We’ve had our eye on Sean Skinner at MotoRelic for a while now. The Virginia-based builder has a knack for creating tidy restomods and customs, and knows how to nail that ‘factory’ vibe. But he’s just thrown us a major curveball with his latest project: a vintage Schwinn-inspired Yamaha XS650.
This deviation from MotoRelic’s usual fare was conceived six years ago. Sean had the offbeat idea to build an upsized replica of Schwinn’s famed 1968 Stingray Orange Krate chopper bicycle, powered by a motorcycle engine.
“Let’s add to the mix that I had never built a complete frame before—or lots of other parts on this build that followed,” he tells us. “I acquired a clean stock frame that I cut the neck off of, so I could retain the proper VIN number. Then I installed the lonely neck onto my recently purchased frame jig, and started brainstorming how I wanted it to look.”
Sean’s challenge was to replicate the swooping curves of the Stingray’s tubular frame. First, he fabricated the lower loop of the frame, using a mockup of the engine to get the proportions right. Then he used PVC tubing to prototype the rest of the design, before shaping each steel tube using a ring roller.
Once all the tubes were tacked in place and resembled the photos Sean was working from, he went ahead and laid down the final welds. The chassis looks like a single structure from afar, but the two tubes that run along the bottom of the tank are actually separate pieces. They’re there for extra bracing, and to act as the upper engine mounts.
But that’s as far as Sean got before the project stalled. “I hit a stumbling block, and the frame sat for four years in my basement,” he tells us. “It was either the lack of money for all the engine parts or the lack of confidence in building the front end… probably both.”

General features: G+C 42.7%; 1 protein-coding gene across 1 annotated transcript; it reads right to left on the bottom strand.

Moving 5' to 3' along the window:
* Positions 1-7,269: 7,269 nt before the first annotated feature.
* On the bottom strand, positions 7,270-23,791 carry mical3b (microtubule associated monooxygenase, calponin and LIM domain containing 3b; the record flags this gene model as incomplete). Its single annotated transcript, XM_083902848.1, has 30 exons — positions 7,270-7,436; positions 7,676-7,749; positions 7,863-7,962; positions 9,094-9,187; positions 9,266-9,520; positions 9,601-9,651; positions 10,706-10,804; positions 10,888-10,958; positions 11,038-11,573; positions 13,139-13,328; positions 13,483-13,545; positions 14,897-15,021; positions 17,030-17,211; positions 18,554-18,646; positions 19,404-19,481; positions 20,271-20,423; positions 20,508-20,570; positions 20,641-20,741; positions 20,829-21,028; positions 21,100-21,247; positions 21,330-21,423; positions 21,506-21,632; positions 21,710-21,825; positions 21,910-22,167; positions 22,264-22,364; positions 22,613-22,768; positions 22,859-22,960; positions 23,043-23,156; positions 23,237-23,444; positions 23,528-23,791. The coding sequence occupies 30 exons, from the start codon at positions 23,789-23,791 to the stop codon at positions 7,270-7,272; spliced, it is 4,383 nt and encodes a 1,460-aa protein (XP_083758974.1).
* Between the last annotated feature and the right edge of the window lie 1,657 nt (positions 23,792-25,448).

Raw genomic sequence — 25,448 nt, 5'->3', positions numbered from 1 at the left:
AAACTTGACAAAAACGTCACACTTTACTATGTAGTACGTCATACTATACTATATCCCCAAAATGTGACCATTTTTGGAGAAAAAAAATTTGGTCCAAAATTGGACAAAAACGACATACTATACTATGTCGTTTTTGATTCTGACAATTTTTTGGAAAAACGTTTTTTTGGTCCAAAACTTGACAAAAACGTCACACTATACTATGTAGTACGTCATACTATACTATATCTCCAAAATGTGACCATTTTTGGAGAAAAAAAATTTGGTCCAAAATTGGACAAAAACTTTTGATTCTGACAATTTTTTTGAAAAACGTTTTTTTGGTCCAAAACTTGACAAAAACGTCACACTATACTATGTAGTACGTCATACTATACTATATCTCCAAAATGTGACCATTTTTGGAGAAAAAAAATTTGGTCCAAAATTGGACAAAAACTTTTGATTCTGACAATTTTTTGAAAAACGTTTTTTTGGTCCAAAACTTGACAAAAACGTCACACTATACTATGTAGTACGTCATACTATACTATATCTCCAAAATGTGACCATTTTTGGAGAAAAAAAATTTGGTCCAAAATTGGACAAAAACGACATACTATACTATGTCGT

“As time went on I never forgot about the build; it just wasn’t top priority. Until one day when I was surfing Marketplace and stumbled upon an XS650 that a good friend had built. He was selling a bike with the perfect engine for my build.”
Sean isn’t overstating it when he says “perfect.” The XS650 mill had been ‘re-phased’ by Hugh’s Hand Built—an extensive rebuild process that changes the firing order from 360 to 277 degrees. It was also fully polished with ‘big fin’ cylinders, an electronic ignition and a ton of freshly chromed parts.
With that one major component sorted, the project was back in full swing. The front end was next on Sean’s list—but first, he needed to sort out the Schwinn’s signature big rear wheel, to get the ride height just right. A 21” rim laced to a stock XS650 hub with Buchanan’s spokes did the trick.
“Having the comically large wheel mounted to the frame really allowed me to see my vision in real life,” he says. “It’s adorable.”
Sean knew exactly how the ‘banana girder’ front end should look—but executing it was going to be tough. So he scoured the internet, and found a shop that builds them for Harleys. The scale was all wrong, but Sean managed to convince them to sell him a steering stem and its ‘yokes,’ giving him a head start.
Using a 17” drum brake wheel that he picked up from a buddy at a swap meet, Sean started crunching numbers to get the geometry just right. With a crude jig to line up all the pivot points, he pieced everything together—machining custom spacers and bungs as he went. An adjustable mountain bike shock was added for a little extra compliance out on the road.